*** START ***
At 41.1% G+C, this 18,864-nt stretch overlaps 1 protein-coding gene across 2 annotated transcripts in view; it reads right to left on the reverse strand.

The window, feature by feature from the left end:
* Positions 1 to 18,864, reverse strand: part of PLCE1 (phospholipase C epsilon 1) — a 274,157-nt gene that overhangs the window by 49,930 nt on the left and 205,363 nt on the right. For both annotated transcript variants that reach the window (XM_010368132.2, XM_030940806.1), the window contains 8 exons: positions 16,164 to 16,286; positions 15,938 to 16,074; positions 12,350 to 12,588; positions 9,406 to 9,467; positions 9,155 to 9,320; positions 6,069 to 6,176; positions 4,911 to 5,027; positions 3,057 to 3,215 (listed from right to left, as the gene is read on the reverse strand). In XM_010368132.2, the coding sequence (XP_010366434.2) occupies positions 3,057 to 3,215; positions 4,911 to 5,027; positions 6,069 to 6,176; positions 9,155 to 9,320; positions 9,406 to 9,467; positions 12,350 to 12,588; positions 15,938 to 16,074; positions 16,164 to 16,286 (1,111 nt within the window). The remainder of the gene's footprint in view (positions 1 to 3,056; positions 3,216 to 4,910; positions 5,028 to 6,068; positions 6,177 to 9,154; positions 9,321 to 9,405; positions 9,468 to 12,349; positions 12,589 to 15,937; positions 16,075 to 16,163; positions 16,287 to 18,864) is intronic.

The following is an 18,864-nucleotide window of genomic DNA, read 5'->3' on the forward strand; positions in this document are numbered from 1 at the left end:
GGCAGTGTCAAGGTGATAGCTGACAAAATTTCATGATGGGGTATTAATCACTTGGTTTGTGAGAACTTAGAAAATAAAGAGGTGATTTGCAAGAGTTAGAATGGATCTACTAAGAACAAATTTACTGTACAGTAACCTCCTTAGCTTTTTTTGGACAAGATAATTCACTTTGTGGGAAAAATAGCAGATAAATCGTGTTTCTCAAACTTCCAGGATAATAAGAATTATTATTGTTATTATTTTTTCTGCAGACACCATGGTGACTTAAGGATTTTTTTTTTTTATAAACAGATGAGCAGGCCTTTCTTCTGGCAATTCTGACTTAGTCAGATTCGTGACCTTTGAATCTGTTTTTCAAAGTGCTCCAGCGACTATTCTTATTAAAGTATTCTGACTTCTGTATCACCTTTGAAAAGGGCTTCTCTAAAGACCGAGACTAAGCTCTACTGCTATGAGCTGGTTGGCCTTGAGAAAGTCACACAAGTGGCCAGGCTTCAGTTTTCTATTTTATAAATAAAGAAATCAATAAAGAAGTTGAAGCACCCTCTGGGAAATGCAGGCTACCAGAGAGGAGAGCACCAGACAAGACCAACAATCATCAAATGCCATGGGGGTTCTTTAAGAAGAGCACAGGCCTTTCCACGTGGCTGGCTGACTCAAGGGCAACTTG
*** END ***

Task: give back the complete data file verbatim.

At 41.1% G+C, this 18,864-nt stretch overlaps 1 protein-coding gene across 2 annotated transcripts in view; it reads right to left on the reverse strand.

The window, feature by feature from the left end:
* Positions 1 to 18,864, reverse strand: part of PLCE1 (phospholipase C epsilon 1) — a 274,157-nt gene that overhangs the window by 49,930 nt on the left and 205,363 nt on the right. For both annotated transcript variants that reach the window (XM_010368132.2, XM_030940806.1), the window contains 8 exons: positions 16,164 to 16,286; positions 15,938 to 16,074; positions 12,350 to 12,588; positions 9,406 to 9,467; positions 9,155 to 9,320; positions 6,069 to 6,176; positions 4,911 to 5,027; positions 3,057 to 3,215 (listed from right to left, as the gene is read on the reverse strand). In XM_010368132.2, the coding sequence (XP_010366434.2) occupies positions 3,057 to 3,215; positions 4,911 to 5,027; positions 6,069 to 6,176; positions 9,155 to 9,320; positions 9,406 to 9,467; positions 12,350 to 12,588; positions 15,938 to 16,074; positions 16,164 to 16,286 (1,111 nt within the window). The remainder of the gene's footprint in view (positions 1 to 3,056; positions 3,216 to 4,910; positions 5,028 to 6,068; positions 6,177 to 9,154; positions 9,321 to 9,405; positions 9,468 to 12,349; positions 12,589 to 15,937; positions 16,075 to 16,163; positions 16,287 to 18,864) is intronic.

The following is an 18,864-nucleotide window of genomic DNA, read 5'->3' on the forward strand; positions in this document are numbered from 1 at the left end:
GGCAGTGTCAAGGTGATAGCTGACAAAATTTCATGATGGGGTATTAATCACTTGGTTTGTGAGAACTTAGAAAATAAAGAGGTGATTTGCAAGAGTTAGAATGGATCTACTAAGAACAAATTTACTGTACAGTAACCTCCTTAGCTTTTTTTGGACAAGATAATTCACTTTGTGGGAAAAATAGCAGATAAATCGTGTTTCTCAAACTTCCAGGATAATAAGAATTATTATTGTTATTATTTTTTCTGCAGACACCATGGTGACTTAAGGATTTTTTTTTTTTATAAACAGATGAGCAGGCCTTTCTTCTGGCAATTCTGACTTAGTCAGATTCGTGACCTTTGAATCTGTTTTTCAAAGTGCTCCAGCGACTATTCTTATTAAAGTATTCTGACTTCTGTATCACCTTTGAAAAGGGCTTCTCTAAAGACCGAGACTAAGCTCTACTGCTATGAGCTGGTTGGCCTTGAGAAAGTCACACAAGTGGCCAGGCTTCAGTTTTCTATTTTATAAATAAAGAAATCAATAAAGAAGTTGAAGCACCCTCTGGGAAATGCAGGCTACCAGAGAGGAGAGCACCAGACAAGACCAACAATCATCAAATGCCATGGGGGTTCTTTAAGAAGAGCACAGGCCTTTCCACGTGGCTGGCTGACTCAAGGGCAACTTG